Art

Meet 10 Arizona Artists Who Put Immigration Front and Center

L to R: Postcommodity artists Raven Chacon, Cristóbal Martínez, and Kade L. Twist.
L to R: Postcommodity artists Raven Chacon, Cristóbal Martínez, and Kade L. Twist. Courtesy of Postcommodity

Page 2 of 2


click to enlarge Neon art by Julio César Morales recently featured in "This Machine Kills ________." - LYNN TRIMBLE
Neon art by Julio César Morales recently featured in "This Machine Kills ________."
Lynn Trimble
Julio César Morales
As curator for the ASU Art Museum, Morales often presents works exploring immigration and border-related issues. But he’s also an artist specializing in “social-based abstracted artwork that uses whatever medium necessary." In recent months, his watercolor paintings of people being smuggled across the Mexico/United States border have been shown at Palabra in downtown Phoenix, and his neon work featuring the word “Invaders” was featured in the "This Machine Kills ________" exhibition at Fine Art Complex 1101.

The Repellent Fence installation reminded viewers of the long history of immigration in the Americas. - COURTESY OF POSTCOMMODITY
The Repellent Fence installation reminded viewers of the long history of immigration in the Americas.
Courtesy of Postcommodity
Postcommodity
This artist collective, with members based in Arizona and New Mexico, created a temporary cross-border land art installation called Repellent Fence in October 2015. The installation, created using large-scale balloons, prompted reflection on why so many people attempt to create artificial barriers between cultures and landscapes. Postcommodity artists Raven Chacon, Cristóbal Martínez, and Kade L. Twist will be showing another work during the prestigious Whitney Biennial that opens March 17 in New York City. Through the Repellent Fence: A Land Art Film follows the artists at work along the U.S./Mexico border. The film's first Arizona screening is on Saturday, April 22, at Scottsdale Museum of Contemporary Art.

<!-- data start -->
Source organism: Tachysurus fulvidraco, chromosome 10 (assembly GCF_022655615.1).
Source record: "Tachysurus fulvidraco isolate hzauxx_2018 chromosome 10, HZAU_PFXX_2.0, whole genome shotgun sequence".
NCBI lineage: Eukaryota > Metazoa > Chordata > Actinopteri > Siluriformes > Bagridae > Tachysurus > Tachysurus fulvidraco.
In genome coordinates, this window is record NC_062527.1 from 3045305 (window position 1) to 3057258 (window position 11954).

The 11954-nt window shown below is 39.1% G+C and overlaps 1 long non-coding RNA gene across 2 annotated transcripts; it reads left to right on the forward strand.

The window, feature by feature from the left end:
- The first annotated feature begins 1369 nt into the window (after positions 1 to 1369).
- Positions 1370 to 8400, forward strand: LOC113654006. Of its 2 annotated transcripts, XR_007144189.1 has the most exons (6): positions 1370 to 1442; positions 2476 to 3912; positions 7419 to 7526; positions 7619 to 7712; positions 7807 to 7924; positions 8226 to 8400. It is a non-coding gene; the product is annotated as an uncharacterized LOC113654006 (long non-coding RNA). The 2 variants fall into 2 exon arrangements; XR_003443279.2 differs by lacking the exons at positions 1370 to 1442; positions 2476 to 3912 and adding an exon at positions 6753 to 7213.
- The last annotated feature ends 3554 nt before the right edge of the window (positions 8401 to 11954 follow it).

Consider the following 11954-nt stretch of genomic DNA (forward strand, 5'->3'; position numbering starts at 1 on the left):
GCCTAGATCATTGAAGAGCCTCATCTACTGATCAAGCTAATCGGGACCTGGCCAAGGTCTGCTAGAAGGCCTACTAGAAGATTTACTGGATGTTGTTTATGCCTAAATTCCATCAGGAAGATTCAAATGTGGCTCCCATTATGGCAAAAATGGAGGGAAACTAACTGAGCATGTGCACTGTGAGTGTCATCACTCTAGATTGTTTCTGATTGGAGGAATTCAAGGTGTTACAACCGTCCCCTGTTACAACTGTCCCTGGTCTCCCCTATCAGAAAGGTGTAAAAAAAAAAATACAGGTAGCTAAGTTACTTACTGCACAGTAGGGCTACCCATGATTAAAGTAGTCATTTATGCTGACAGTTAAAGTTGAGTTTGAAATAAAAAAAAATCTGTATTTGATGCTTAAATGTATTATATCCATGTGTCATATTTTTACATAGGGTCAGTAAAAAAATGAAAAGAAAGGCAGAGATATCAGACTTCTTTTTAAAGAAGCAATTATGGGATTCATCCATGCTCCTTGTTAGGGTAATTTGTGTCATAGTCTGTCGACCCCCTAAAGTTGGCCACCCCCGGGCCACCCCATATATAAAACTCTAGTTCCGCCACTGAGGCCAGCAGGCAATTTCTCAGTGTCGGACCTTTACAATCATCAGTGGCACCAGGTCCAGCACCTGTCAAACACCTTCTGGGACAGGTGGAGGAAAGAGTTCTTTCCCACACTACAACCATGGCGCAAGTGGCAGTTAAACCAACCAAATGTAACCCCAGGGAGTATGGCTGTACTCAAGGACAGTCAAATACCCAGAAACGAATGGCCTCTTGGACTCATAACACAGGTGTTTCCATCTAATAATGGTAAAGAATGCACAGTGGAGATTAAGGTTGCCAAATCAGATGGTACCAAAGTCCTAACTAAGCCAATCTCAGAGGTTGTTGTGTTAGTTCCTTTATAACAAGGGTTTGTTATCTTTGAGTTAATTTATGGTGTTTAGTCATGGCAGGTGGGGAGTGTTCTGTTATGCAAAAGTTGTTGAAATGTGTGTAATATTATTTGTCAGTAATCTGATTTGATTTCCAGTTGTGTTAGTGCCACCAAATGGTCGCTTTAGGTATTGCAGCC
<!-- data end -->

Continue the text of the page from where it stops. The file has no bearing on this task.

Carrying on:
click to enlarge Artwork featured in the recent "Margarita Cabrera: Space In Between" exhibition at the Desert Botanical Garden. - MIKE LUNDGREN
Artwork featured in the recent "Margarita Cabrera: Space In Between" exhibition at the Desert Botanical Garden.
Mike Lundgren
Margarita Cabrera
During a September 2015 artist residency at ASU Art Museum’s Combine Studios, Margarita Cabrera worked with community members to create soft sculptures with an immigration-related twist. About 30 people, including many immigrants, worked with Cabrera to create saguaro cactus sculptures made of Border Patrol agent uniforms. Every cactus was also decorated with words or images taken from stories of actual immigrant experiences. ASU Art Museum collaborated with Desert Botanical Garden, which showed the works in a recent exhibition called “Margarita Cabrera: Space In Between.” Cabrera recently joined the faculty at ASU School of Art, and her work is part of the ASU Art Museum collection.

Mata Ruda's paintings capture the humanity and inherent worth of immigrants. - LYNN TRIMBLE
Mata Ruda's paintings capture the humanity and inherent worth of immigrants.
Lynn Trimble
Mata Ruda
Artist Karlito Miller Espinosa, a.k.a. Mata Ruda, moved from New Jersey to Arizona in 2015. He frequently paints portraits of immigrants. During July 2015, he painted part of a collaborative immigration-themed mural on Grand Avenue. It depicts a mother holding a photograph of her daughter who died while attempting to cross the U.S./Mexico border. His many portraits of immigrants remind viewers that anti-immigrant rhetoric effects real people.


Mary Stephens, producing director for ASU's Performance in the Borderlands. - COURTESY OF MARY STEPHENS
Mary Stephens, producing director for ASU's Performance in the Borderlands.
Courtesy of Mary Stephens
Mary Stephens
As producing director for ASU's Performance in the Borderlands initiative, Stephens pulls together diverse artists whose work explores life in borderland regions, where immigration has long been a part of everyday life. Each season, Performance in the Borderlands presents performances, workshops, lectures, and community engagement projects that inspire greater appreciation for different cultures, histories, and artistic traditions.
KEEP PHOENIX NEW TIMES FREE... Since we started Phoenix New Times, it has been defined as the free, independent voice of Phoenix, and we'd like to keep it that way. With local media under siege, it's more important than ever for us to rally support behind funding our local journalism. You can help by participating in our "I Support" program, allowing us to keep offering readers access to our incisive coverage of local news, food and culture with no paywalls.
Lynn Trimble is an award-winning freelance writer and photographer specializing in arts and culture, including visual and performing arts
Contact: Lynn Trimble